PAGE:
The nightmare has not just become normalized; it has become inevitable.
Among high-tech leaders, within the specialist literature, and among expert professionals there appears to be universal agreement on the idea that everything will be connected, knowable, and actionable in the near future: ubiquity and its consequences in total information are an article of faith. [...] Paradiso’s conception of a “digital omniscience” is taken for granted, with little discussion of politics, power, markets, or governments. As in most accounts of the apparatus, questions of individual autonomy, moral reasoning, social norms and values, privacy, decision rights, politics, and law take the form of afterthoughts and genuflections that can be solved with the correct protocols or addressed with still more technology solutions.
Are data analytics inevitable? The folks at Instructure think so (Instructure CEO Dan Goldsmith: "So when you think about adaptive and personalized learning I think it's inevitable"), but Zuboff reminds us about the three essential questions we must ask, questions whose answers are not inevitable.
What if I don’t want my life streaming through your senses? Who knows? Who decides? Who decides who decides?
There then follows one of the most interesting parts of this chapter: Zuboff talked to Silicon Valley engineers to find out what they thought about inevitabilism. Answer: these insiders at the heart of the "inevitability" know better.
Nearly every interviewee regarded inevitability rhetoric as a Trojan horse for powerful economic imperatives.
Here is a quote from one of those interviewees:
“There’s all that dumb real estate out there and we’ve got to turn it into revenue. The ‘internet of things’ is all push, not pull. Most consumers do not feel a need for these devices. You can say ‘exponential’ and ‘inevitable’ as much as you want. The bottom line is that the Valley has decided that this has to be the next big thing so that firms here can grow.”
Push, not pull: that to me is very much what is happening with analytics in the LMS. And when you push back and say you do not want them, lo and behold, you cannot turn them off. I just want the ability to opt out, but I am growing less and less hopeful about that. And I still can't turn off the (wrong) Canvas Gradebook labeling of my students.
8. Men Made It
The title of this subchapter is from Steinbeck's Grapes of Wrath where it is the banking system, made by men but beyond our control: The bank is something more than men, I tell you. It's the monster. Men made it, but they can't control it.
Thus the bitter paradox of using our agency to build systems that deprive us of agency:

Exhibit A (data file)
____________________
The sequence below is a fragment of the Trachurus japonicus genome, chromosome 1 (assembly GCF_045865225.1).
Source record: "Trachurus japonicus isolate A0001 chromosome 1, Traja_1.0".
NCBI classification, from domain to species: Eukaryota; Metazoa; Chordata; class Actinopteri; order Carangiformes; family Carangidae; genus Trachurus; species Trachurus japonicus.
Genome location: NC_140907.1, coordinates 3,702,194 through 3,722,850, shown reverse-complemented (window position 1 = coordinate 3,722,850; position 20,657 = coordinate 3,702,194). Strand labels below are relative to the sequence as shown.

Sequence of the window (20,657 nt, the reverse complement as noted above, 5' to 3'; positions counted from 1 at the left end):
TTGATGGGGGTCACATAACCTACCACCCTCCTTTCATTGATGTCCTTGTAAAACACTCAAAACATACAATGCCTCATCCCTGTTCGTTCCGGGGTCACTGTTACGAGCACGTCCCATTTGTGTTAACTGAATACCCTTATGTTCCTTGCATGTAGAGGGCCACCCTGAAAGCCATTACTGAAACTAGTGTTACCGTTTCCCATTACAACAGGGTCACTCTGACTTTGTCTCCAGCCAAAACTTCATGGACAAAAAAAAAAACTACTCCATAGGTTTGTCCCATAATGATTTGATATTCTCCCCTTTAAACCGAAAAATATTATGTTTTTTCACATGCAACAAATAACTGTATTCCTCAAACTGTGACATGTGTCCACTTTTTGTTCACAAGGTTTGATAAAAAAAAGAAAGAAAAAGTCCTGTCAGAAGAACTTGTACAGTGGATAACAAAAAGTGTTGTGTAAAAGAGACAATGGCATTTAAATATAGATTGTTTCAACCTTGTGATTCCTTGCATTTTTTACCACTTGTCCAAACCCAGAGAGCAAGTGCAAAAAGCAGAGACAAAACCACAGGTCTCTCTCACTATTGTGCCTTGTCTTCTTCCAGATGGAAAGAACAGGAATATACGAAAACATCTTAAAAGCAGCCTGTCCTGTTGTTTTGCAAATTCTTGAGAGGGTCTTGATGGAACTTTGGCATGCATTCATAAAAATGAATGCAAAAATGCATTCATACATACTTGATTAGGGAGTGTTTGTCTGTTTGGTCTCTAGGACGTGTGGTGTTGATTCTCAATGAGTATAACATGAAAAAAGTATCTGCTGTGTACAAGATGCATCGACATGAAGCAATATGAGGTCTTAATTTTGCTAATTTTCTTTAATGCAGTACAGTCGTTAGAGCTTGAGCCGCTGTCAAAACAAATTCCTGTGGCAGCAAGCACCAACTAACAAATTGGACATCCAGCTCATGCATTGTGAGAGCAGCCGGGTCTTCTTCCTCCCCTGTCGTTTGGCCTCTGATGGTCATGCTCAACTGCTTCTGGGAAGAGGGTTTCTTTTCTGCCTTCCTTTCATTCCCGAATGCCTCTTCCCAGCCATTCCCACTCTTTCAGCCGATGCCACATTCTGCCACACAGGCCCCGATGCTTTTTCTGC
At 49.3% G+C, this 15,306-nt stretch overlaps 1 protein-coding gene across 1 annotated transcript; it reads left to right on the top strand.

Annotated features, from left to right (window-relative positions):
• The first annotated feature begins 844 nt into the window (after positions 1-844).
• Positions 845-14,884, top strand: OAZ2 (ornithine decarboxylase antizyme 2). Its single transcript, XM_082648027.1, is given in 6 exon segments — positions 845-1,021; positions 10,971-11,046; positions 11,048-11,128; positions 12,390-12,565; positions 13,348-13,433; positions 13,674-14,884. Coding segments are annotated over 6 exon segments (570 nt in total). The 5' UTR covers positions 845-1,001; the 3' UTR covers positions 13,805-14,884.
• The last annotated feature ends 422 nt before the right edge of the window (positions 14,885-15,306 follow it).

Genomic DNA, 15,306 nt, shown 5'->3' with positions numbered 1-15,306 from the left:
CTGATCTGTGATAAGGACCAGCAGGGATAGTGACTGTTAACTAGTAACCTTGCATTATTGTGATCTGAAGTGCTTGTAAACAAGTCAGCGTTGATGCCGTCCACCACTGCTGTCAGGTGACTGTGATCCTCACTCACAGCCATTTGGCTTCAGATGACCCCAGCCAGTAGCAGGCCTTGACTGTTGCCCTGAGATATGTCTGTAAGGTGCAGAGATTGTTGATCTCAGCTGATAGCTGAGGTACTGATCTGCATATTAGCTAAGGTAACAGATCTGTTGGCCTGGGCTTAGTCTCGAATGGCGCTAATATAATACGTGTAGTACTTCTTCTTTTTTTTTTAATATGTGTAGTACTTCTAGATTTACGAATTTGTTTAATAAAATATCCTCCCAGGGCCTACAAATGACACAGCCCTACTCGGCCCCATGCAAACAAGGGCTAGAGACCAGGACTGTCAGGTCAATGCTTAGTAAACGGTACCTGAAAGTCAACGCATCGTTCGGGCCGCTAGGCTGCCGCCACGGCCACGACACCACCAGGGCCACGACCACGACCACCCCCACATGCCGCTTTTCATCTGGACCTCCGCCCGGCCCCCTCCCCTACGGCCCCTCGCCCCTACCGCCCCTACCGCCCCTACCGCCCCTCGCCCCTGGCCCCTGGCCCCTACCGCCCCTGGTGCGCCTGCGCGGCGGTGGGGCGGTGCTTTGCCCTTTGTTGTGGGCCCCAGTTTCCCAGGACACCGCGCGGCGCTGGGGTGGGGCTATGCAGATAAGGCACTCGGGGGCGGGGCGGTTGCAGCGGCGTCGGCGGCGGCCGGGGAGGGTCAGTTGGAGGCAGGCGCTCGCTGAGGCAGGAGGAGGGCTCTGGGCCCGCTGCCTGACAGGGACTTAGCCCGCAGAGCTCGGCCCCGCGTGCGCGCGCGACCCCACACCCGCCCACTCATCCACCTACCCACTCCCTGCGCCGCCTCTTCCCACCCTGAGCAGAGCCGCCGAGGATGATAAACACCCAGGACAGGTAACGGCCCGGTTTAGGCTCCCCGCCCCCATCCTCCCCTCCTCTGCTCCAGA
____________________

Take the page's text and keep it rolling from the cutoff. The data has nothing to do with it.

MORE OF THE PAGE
Every doctrine of inevitability carries a weaponized virus of moral nihilism programmed to target human agency and delete resistance and creativity from the text of human possibility.
Zuboff insists it does not have to be this way; it is NOT inevitable.
We know that there can be alternative paths to a robust information capitalism that produces genuine solutions for a third modernity. [...] Inevitabilism precludes choice and voluntary participation. It leaves no room for human will as the author of the future. [...] Will inevitabilism’s utopian declarations summon new forms of coercion designed to quiet restless populations unable to quell their hankering for a future of their choice?
And I return again and again to the most distinctive feature in Canvas LMS: there is no choice. You cannot build a course in Canvas predicated on the idea that students will choose to do things, or not to do things. The learning management system turns student agency into compliance.
And data collection.
And data collection.
9. To the Ground Campaign
The final chapter is about Google's Sidewalk Labs and the creation of "Google Cities." Mutatis mutandis, you can see the same thing happening to universities as they allow themselves to be rendered as data. Ironically, Sidewalk Labs presents itself as a way to combat digital inequality, just as some proponents of learning analytics insist that they, too, want to help students:
Sidewalk Labs’ first public undertaking was the installation of several hundred free internet-enabled kiosks in New York City, ostensibly to combat the problem of “digital inequality.” [...] Sidewalk’s data flows combine public and private assets for sale in dynamic, real-time virtual markets that extract maximum fees from citizens and leave municipal governments dependent upon Sidewalk’s proprietary information.
So, yes, this is what I thought about at Can*Innovate: while people cheer on the ability to track student views of LMS Pages, the real discussion are happening offstage:
The realpolitik of commercial surveillance operations is concealed offstage while the chorus of actors singing and dancing under the spotlights holds our attention and sometimes even our enthusiasm. [...quoting Google's Eric Schmidt] “The genesis of the thinking for Sidewalk Labs came from Google’s founders getting excited thinking of ‘all the things you could do if someone would just give us a city and put us in charge.’”Do we really want to put the LMS more and more in charge of the education we deliver online? I certainly do not, which is why I am still (still...) hoping for the ability to opt out of Instructure's use of data from my courses for its machine learning experiments and the development of its predictive algorithms.
I don't want to predict my students' futures. I want them to choose their futures, and I will do my best to then help them get there.